India’s ONGC has entered into a deal with a Vietnamese oil company to jointly explore resources in the South China Sea. This move has caused significant alarm in China because it perceive such move is aimed at containing China’s growing clout in the South East Asian region. Vietnam offer for the exploration of resources is part of the gaining strategic understanding between the two countries. However, the Chinese foreign ministry has repeatedly warned India against such moves that amount to interference in China’s relationship with its neighbors. In response to Chinese reaction, Indian Foreign Minister SM Krishna asserted that the exploration projects do not violate international law, and that China’s opposition has no legal basis.
While China on the other hand is steadily increasing its military presence close to India’s borders in Pakistan, Bangladesh, Myanmar and Srilanka. By doing this, Chinese have never thought what would be its implications to India’s security. In recent times, China has expanded its footprint to Pakistan occupied Kashmir, which India claimed to be its own. How can China warn India to remain away when it is expanding close to India’s border and even to India’s claim territory?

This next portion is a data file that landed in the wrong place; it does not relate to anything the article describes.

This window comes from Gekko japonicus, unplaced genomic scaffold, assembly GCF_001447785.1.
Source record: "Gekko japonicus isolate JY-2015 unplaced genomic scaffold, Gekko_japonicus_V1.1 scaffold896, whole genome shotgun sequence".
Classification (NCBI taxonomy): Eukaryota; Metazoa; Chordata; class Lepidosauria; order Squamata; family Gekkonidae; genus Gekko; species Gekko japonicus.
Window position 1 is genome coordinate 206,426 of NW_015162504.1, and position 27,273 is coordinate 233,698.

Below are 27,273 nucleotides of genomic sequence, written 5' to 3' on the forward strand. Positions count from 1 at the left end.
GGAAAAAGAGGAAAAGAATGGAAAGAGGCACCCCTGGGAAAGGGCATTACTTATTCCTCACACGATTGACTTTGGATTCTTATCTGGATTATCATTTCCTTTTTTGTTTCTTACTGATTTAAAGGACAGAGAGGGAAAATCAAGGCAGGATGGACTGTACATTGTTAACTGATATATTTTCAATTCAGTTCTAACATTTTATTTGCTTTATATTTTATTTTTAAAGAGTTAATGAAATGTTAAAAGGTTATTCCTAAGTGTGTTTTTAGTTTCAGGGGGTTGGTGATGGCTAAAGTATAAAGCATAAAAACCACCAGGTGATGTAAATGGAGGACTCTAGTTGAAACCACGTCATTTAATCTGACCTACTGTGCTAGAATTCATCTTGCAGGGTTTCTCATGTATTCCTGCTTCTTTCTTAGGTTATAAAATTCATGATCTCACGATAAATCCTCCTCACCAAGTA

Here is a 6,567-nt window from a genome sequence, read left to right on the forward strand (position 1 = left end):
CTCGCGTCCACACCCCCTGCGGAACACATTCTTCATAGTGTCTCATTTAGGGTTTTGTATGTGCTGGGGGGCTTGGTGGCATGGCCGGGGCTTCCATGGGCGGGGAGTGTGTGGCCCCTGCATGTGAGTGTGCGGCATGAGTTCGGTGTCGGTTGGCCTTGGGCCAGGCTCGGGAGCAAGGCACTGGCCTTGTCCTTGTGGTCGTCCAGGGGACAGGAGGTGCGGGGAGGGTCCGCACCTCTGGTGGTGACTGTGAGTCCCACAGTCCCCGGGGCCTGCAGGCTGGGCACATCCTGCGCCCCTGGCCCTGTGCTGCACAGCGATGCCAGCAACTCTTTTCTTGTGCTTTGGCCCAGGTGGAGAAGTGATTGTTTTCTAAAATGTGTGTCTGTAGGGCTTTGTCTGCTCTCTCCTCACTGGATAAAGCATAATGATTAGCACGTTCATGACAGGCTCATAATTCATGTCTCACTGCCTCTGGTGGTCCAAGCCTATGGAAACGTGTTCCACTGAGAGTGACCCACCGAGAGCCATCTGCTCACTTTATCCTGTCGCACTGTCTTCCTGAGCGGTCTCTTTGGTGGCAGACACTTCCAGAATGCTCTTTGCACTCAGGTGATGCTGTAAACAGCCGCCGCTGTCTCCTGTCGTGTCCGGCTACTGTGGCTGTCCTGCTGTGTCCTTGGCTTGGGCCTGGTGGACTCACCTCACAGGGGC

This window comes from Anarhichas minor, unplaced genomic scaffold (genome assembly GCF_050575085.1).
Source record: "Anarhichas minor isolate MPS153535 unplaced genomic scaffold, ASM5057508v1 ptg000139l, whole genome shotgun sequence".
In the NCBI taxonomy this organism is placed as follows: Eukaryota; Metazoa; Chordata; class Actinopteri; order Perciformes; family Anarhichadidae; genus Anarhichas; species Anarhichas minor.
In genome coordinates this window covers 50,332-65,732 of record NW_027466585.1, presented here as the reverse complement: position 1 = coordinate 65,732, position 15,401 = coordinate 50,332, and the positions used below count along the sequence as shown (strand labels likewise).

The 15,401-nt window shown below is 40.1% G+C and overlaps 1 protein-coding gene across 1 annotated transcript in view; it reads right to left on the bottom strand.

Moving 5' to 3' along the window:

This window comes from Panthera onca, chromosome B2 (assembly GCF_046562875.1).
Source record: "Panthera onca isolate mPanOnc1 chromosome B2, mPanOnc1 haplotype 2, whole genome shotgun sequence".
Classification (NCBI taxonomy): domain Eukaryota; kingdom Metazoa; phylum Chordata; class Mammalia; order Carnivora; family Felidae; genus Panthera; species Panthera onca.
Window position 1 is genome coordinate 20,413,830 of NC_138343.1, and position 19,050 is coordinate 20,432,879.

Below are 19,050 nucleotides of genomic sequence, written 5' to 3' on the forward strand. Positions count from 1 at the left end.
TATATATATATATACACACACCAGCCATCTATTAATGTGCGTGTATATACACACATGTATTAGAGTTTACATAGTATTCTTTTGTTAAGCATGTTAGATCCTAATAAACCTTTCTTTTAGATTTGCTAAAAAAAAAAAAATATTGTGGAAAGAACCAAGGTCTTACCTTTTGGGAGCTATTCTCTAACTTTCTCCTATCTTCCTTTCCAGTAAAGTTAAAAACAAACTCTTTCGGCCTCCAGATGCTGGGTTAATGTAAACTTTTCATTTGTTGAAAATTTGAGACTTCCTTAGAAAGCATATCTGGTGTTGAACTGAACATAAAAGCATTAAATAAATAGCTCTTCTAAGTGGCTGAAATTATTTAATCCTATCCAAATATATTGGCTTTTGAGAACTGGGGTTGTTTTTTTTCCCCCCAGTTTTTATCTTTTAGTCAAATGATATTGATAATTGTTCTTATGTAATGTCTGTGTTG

Defence and security relations between India and Vietnam in recent times have made significant progress and cover several facets including high level military exchanges, military training and joint exercises. In a bid to further strengthen the security ties, both sides have agreed to launch a biennial security dialogue between their home ministries. However, defence cooperation got a major boost when in the year 2000, the Indian defence minister George Fernandes signed a new defence protocol which was more comprehensive and included an institutionalized framework for regular discussions between the two defence ministers. There has been if not regular a naval exercises between the two navies and coast guards. Indian air force provided training to Vietnamese air force pilots. While, Vietnam has also allowed Indian officers to train in its jungle warfare school since 2000. India’s concerns over the challenges posed by terrorism meant that both countries had a vested interest in developing their asymmetric warfare capabilities in which Vietnam has had a long history of success. The two sides will benefit from the growing defence and security cooperation given their vast experience and knowledge and the understanding they share.